I know, another moan about the weather. But you don’t have to read it…
Julie headed off to Norwich this morning, so I had an early lunch, then watched the news. The sun was so bright, I had to slide one half of the curtain over, to stop the reflection making the TV screen impossible to see. After catching up on world events, I decided to go out earlier with Ollie, and make the most of the bright afternoon.
I got ready, and chose to wear my short waterproof coat over a T-shirt, and take my trusty stick, instead of the umbrella. It seemed unlikely that I would need an umbrella. Not only was it bright enough to contemplate sunglasses, the BBC weatherman had predicted sunny periods for the east. As usual, Ollie was up for the walk, and we headed out to Beetley Meadows, me using one hand to shield my eyes from the sun. Emboldened by the conditions, I decided to head across to Hoe Rough, for a bigger walk.
As soon as were we through the gate, the sun disappeared. It was as if someone had switched off all light over Norfolk. It was as dark as evening, and almost other-worldly in feel. Then the rain came. There was no warning patter, no drop that says “I’m on my way,” just a deluge from out of nowhere. Torrential, icy, sleet-laden, and decidedly unpleasant. No point sheltering under the trees, as most of the leaves have gone now. The sodden ground turned to slick mud in seconds, and I soon had trouble staying upright. The sleet and hail was actually painful against my head and face, and the temperature dropped a few degrees in seconds.
Up ahead, Ollie was trotting along unconcerned, looking for all the world as if he was enjoying a stroll along the Promenade des Anglais in Nice, on a warm July afternoon. I caught up with him, but by now I was having trouble seeing, as the water cascaded down my head into my eyes, stinging them with the cold. I rested against a tree trunk for a while, hoping the ‘shower’ would pass, and cursing the smug BBC weatherman for his impish forecasting. I am sure that they secretly know roughly what time I go out with Ollie, and deliver false predictions to catch me out.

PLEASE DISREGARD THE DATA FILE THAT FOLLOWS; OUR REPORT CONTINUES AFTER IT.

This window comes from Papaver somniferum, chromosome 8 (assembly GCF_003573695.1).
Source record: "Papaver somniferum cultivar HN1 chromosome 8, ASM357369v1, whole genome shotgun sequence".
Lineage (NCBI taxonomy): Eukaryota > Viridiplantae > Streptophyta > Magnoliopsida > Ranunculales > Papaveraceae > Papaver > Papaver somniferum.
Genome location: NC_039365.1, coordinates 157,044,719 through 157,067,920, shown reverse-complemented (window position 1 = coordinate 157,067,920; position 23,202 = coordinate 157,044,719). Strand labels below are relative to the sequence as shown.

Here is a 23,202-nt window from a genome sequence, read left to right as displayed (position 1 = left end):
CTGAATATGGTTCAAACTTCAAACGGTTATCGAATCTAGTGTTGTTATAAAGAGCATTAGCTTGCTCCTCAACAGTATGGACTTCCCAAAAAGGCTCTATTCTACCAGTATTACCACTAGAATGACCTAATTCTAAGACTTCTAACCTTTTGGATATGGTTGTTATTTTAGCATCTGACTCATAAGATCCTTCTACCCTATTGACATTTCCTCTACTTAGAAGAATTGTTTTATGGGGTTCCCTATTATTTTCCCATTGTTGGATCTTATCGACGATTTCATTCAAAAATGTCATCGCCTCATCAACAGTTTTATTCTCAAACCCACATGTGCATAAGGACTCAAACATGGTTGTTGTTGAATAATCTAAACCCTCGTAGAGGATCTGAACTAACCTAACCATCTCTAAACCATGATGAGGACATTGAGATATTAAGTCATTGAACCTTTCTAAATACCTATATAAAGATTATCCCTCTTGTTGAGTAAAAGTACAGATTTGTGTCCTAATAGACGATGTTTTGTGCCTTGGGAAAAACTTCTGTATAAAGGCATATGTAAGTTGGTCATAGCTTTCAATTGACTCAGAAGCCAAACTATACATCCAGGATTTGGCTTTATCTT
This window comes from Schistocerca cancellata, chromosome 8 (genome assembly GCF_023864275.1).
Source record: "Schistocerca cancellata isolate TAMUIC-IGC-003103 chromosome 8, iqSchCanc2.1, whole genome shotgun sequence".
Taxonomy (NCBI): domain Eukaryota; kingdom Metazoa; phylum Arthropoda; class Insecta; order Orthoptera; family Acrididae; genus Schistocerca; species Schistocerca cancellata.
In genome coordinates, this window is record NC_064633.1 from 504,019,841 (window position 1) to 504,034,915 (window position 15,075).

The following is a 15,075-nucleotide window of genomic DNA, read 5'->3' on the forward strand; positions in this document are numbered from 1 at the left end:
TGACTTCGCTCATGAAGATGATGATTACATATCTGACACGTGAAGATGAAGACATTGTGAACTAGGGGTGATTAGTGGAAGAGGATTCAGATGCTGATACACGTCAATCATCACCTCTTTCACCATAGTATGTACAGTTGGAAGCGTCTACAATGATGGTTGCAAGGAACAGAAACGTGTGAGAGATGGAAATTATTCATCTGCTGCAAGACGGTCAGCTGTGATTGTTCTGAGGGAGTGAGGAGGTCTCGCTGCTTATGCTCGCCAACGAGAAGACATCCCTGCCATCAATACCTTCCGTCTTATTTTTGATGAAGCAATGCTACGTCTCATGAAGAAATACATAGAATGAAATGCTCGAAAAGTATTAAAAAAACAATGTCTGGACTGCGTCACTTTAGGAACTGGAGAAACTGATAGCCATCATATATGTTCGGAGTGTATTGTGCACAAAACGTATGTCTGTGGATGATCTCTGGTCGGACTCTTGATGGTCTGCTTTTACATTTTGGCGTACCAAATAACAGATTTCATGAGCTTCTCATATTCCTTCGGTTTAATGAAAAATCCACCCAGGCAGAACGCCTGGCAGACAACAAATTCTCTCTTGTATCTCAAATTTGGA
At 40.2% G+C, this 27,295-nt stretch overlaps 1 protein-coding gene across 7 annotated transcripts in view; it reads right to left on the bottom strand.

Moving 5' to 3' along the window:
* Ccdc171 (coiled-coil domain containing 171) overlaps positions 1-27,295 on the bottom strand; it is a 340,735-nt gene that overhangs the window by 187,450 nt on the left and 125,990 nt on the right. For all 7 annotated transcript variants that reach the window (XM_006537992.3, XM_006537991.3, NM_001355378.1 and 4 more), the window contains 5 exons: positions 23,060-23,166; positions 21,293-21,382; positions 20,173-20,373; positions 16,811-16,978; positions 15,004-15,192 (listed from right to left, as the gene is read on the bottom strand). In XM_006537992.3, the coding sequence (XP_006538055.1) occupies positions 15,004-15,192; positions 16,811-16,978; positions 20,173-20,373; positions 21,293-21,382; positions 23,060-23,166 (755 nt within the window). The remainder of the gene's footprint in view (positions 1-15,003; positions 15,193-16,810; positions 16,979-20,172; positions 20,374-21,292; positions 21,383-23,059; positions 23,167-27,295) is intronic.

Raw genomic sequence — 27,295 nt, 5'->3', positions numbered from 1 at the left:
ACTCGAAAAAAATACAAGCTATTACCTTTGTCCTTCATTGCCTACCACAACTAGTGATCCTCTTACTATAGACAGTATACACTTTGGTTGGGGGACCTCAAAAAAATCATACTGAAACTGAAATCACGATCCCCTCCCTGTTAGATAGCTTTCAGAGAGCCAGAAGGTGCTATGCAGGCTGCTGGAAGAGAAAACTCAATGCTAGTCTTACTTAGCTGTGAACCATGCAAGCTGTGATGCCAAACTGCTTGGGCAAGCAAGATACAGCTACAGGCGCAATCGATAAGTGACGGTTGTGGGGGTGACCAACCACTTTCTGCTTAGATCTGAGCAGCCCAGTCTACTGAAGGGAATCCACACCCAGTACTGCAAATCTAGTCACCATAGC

Of course, it didn’t pass. It just rained harder. The coat was keeping my body dry, but my legs were soaked, so I just carried on. At the riverside, I had to hold onto the wire fence to stop from slipping over, so I headed back to the thicker clumps of grass in the centre. The ground around these was strangely spongy, so it was like walking on the mattress of a bed, wearing heavy rubber boots. This is very disconcerting, I can assure you. After seventy-five minutes of this torture, I had seen enough, and turned for home. Ollie would have to lose out on forty minutes or so of his walk, or there was a good chance that I would take a tumble, and spend the night on Hoe Rough.
As I got back and opened the side gate, the rain stopped. By the time I was in the house, changed and dried off, the light from the setting sun was illuminating the street. I shook an angry fist at the sky, and cast a spell on all weather presenters.
Is it any wonder I take it so personally?